In 2021 the 13th meeting of the international Symposium on (Im)Politeness and the 7th meeting of the biannualiMean (interaction and meaning) conference will be merged for a meeting on the “pragmatics of translation” on 24-26 June, 2021. We hope that you will hold the dates and be able to join us.
We will invite papers on translation outcomes and processes which highlight a pragmatic angle of understanding the transfer of language phenomena across cultures and intra-culturally. We approach translation from a broad perspective, including written textual translation from source to target language as well as other modalities such as signing, simultaneous translation or audiovisual translation by professional and lay people. We also include topics such as explaining meaning to each other or translating sensual experience into language.
We hope that many people will address both (im)politeness/delicacy as well as translation issues within an interactional/pragmatics frame. However, in the tradition of both the symposium of politeness and i-mean, we also welcome papers on (im)politeness and interactional meaning more generally (space provided).
Prof. Dr. Philipp Angermeyer (York University, Canada)
Philipp Angermeyer is professor in linguistics in the Department of Languages, Literatures and Linguistics and director of the Graduate Program in Linguistics and Applied Linguistics at York University. He is a sociolinguist. He is primary research interest is in multilingualism and language contact, especially as they relate to inequality and social justice. Recently he has worked mainly on interpreter-mediated interaction and on written discourse/linguistic landscape.
He holds a Ph.D. in Linguistics from New York University (2006) and an M.A. in Linguistics, Eastern-European History, and Comparative Literature (1998) from Universität zu Köln (Cologne, Germany).
Text adapted from: https://www.philippangermeyer.com/
Prof. Dr. Silvia Bruti (University of Pisa, Italy)
Silvia Bruti, PhD in English from the University of Pisa, is Associate Professor of English Language and Linguistics at the University of Pisa and Director of the University Language Centre. Her research interests include topics such as discourse analysis, (historical) pragmatics, corpus linguistics, audiovisual translation and language teaching. She has published widely in these areas and contributed to national and international conferences. She has investigated issues in intercultural pragmatics and audiovisual translation, e.g. the translation of compliments, conversational routines and terms of address in subtitles and dubbing. Among her recent publications there are a monograph on the translation of politeness (2013) and a co-authored volume on interlingual subtitling (2017).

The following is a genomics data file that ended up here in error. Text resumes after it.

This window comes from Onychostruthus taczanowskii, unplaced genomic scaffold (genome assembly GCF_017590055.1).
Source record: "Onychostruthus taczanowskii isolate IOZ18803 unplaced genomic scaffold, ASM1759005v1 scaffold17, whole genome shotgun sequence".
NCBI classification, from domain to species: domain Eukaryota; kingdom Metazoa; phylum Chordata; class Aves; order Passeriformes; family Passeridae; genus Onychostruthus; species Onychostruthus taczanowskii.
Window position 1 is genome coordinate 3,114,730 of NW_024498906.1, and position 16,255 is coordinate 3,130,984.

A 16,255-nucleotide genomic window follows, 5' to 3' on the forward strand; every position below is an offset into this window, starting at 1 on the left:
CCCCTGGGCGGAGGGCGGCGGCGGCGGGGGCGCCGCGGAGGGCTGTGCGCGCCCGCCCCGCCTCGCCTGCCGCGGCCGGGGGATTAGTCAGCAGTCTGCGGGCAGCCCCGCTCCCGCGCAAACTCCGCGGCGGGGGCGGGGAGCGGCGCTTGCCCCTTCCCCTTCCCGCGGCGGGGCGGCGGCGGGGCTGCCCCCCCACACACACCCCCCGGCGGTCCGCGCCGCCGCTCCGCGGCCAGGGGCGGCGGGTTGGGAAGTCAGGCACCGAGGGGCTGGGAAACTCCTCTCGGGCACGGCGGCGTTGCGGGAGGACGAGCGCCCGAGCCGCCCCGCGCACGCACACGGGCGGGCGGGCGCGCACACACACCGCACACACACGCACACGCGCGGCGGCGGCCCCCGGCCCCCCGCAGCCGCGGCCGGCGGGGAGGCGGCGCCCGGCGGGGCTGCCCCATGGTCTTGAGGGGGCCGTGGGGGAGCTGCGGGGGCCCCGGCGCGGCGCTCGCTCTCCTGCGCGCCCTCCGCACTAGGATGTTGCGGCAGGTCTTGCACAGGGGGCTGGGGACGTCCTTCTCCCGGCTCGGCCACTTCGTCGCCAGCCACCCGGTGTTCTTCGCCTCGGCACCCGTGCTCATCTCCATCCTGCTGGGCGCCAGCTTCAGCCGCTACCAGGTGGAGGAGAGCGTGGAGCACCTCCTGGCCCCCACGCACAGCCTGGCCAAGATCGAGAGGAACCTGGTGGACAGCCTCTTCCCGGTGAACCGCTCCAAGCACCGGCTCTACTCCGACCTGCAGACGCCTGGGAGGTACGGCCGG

Dr. Rachel Mapson, Lecturer in BSL/English Interpreting (Queen Margaret University, Edinburgh)
Rachel Mapson completed her PhD in 2015 which, like her initial interpreter training, was studied through the University of Bristol. Her doctoral research was a qualitative study exploring how BSL/English interpreters recognise and reflect im/polite language from BSL into spoken English, including the various influences that impact on choice of interpreting strategy. Her research has also included study of the way im/politeness is conveyed in British Sign Language.
She joined the staff at Queen Margaret University in September 2016 in order to develop the Masters modules on advanced BSL/English interpreting. She works part-time at the University alongside her continuing professional practice as a self-employed interpreter.
Text adapted from: https://www.qmu.ac.uk/schools-and-divisions/shs/shs-staff/dr-rachel-mapson/
Prof. Dr. Lorenza Mondada (University of Basel, Switzerland)
Lorenza Mondada is Professor of general and French Linguistics at the University of Basel. Her research deals with social interaction in ordinary, professional and institutional settings, within an ethnomethodological and conversation analytic perspective. Her work on multimodality in interaction studies how linguistic and embodied resources are not only used but also configured and transformed in interaction, as well as how the situated and endogenous organization of social interaction draws on multimodal resources such as, beside language, gesture, gaze, body posture, body movements and objects manipulations. Her work has also explored a diversity of settings (surgical theatres, architectural practices, meetings, family meals, encounters in public spaces, call centers, shops, etc.) on the basis of video recordings of naturally occurring activities.
The Symposium of Politeness brings together scholars interested in politeness and impoliteness studies from a multi-disciplinary perspective.
Previous conferences: https://linguisticpoliteness.wordpress.com/conferences/
The iMean conferences on interaction and meaning take place every second year.
Previous iMean conferences:
iMean 2019: https://www.confer.nz/imean6/